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Mad Men and ‘Confessions of an Advertising Man’

With the new season of Mad Men arriving in about a week, I would be remiss if I didn’t mention a book that I just finished reading called Confessions of an Advertising Man (1963). Written by David Ogilvy, one of the great ad men of the fifties and sixties, it is essentially a how-to guide for advertising. It discusses how to run an agency, get clients, and create campaigns.

While this might sound like a textbook or something similarly soporific, nothing could be farther from the truth. The book is written in a very personal and opinionated tone, and from the perspective of a man who is extremely smart, successful, and wealthy, and is entirely aware of these things and not afraid to let you know it. So it makes for some extremely interesting, and sometimes hilarious, reading.

This, combined with the vintage nature of the book, makes it fascinating. For example, there is a discussion of how there has only been a small amount of research done into the new medium of television, aside from work done by Dr. Gallup (who Ogilvy worked with). Ogilvy also mentions the merits of hiring young copywriters, since he needs insight into the modern consumer/housewife (who has not even been born during the presidency of FDR).

Below are a few quotes to give you a feel for the book and his style, beginning with the chapter entitled How to Manage an Advertising Agency:

Not long ago the University of Chicago invited me to participate in a seminar on the Creative Organization. Most of the other participants were learned professors of psychology who make it their business to study what they call CREATIVITY. Feeling like a pregnant woman at a convention of obstetricians, I told them what I have learned about the creative process from my experience as the chief of seventy-three writers and artists.

From the chapter How to Illustrate Advertisements and Posters:

As a private person, I have a passion for landscape, and I have never seen one which was improved by a billboard. Where every prospect pleases, man is at his vilest when he erects a billboard. When I retire from Madison Avenue, I am going to start a secret society of masked vigilantes who will travel about the world on silent motor bicycles, chopping down posters at the dark of the moon. How many juries will convict us when we are caught in these acts of beneficent citizenship?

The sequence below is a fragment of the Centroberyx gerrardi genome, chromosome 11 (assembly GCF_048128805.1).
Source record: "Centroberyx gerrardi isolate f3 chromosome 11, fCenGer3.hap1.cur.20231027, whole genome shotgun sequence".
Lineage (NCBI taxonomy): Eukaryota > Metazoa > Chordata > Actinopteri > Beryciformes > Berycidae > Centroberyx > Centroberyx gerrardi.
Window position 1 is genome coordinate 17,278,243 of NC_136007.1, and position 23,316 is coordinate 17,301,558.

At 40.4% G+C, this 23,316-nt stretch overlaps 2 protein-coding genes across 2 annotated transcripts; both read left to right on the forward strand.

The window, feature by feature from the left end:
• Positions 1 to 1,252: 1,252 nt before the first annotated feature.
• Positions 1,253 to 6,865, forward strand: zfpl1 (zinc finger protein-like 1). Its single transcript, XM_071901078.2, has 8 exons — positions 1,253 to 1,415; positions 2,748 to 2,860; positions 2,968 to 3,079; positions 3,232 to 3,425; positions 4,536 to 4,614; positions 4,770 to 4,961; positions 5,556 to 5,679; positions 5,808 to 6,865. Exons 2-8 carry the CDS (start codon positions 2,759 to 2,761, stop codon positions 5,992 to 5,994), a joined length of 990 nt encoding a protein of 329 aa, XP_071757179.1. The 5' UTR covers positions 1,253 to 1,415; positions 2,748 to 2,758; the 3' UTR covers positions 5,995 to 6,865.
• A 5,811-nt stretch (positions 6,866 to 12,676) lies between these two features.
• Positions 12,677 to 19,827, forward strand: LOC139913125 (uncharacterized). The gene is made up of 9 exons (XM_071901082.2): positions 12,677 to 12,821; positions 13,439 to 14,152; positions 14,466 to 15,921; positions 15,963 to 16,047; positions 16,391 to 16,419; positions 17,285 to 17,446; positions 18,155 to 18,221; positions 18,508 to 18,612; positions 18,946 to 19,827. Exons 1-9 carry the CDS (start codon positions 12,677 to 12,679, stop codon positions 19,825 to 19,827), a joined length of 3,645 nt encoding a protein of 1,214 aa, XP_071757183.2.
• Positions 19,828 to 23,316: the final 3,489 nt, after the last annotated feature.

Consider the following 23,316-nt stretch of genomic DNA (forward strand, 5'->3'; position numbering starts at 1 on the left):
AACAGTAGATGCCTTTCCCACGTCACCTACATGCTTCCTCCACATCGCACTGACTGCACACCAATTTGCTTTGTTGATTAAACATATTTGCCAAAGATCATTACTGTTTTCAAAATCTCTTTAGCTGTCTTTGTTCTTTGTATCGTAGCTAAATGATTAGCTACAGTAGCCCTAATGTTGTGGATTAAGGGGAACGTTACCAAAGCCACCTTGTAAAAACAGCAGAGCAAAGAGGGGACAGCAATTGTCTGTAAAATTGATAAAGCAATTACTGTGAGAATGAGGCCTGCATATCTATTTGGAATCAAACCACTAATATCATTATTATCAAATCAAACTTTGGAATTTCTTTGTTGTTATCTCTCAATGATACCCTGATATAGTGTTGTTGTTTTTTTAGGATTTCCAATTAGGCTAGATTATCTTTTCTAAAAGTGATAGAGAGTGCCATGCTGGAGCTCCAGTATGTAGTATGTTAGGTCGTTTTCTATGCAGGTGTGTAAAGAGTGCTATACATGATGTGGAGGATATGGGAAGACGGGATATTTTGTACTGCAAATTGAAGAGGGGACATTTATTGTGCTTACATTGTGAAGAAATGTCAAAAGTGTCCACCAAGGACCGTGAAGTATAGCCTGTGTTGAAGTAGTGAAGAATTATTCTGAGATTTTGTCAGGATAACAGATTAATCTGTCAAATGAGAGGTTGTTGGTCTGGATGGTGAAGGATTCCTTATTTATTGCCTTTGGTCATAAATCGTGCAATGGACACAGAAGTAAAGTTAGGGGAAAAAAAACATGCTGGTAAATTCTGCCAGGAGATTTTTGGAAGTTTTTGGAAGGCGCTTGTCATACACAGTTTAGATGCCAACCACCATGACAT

From the chapter How to Make Good Campaigns for Food Products, Tourist Destinations, and Proprietary Medicines:

I once found myself conspiring with a British cabinet minister as to how we might persuade Her Majesty’s Treasury to cough up more money for the British travel advertising in America. Said he, “Why does any American in his senses spend his vacation in the cold damp of an English summer when he could equally well bask under Italian skies? I can only suppose that your advertising is the answer.”

Damn right.

The book even ends on a self-reflective chapter entitled Should Advertising Be Abolished? I won’t spoil the ending.

WSJ Looks Back in Time

About once a day, the Wall Street Journal collects a few articles from its archives that are relevant to today’s news and posts them online. For example, interested in the Sotomayor confirmation process? Then you might also be interested in seeing how the Wall Street Journal covered the nomination of Louis Brandeis, back in 1916.

These articles can be found at WSJ In Depth on the right under the section titled Looking Back (and are not behind the paywall).

(thanks to the Numbers Guy for help with finding the WSJ In Depth link)

WSJ Discusses Cankles

From the Wall Street Journal:

Cankle, a portmanteau word combining calf and ankle, refers to “the area in affected female legs where the calf meets the foot in an abrupt, nontapering terminus,” according to Urban Dictionary. A spokeswoman for the American Podiatric Medical Association says the word is not a medical term.

Turn Harry Potter into a TV Show

On pandagon.net there is a compellingly argued piece that Harry Potter should have been made (and still can be made) into a TV series, instead of a series of movies (note: for those who have not read the books, there are spoilers in the piece). Here’s an excerpt:

Before the movie, we talked about how much more fun the Harry Potter franchise would be as a TV show, because that means that each season could be dedicated to a book and use anywhere from 12 hours to 17 hours to tell the story of each book.  And some subplots could get their own episodes, like the various love affairs.  This would have the benefit of resolving that storyline while isolating it from the darker happenings, and avoiding groaningly awful situations…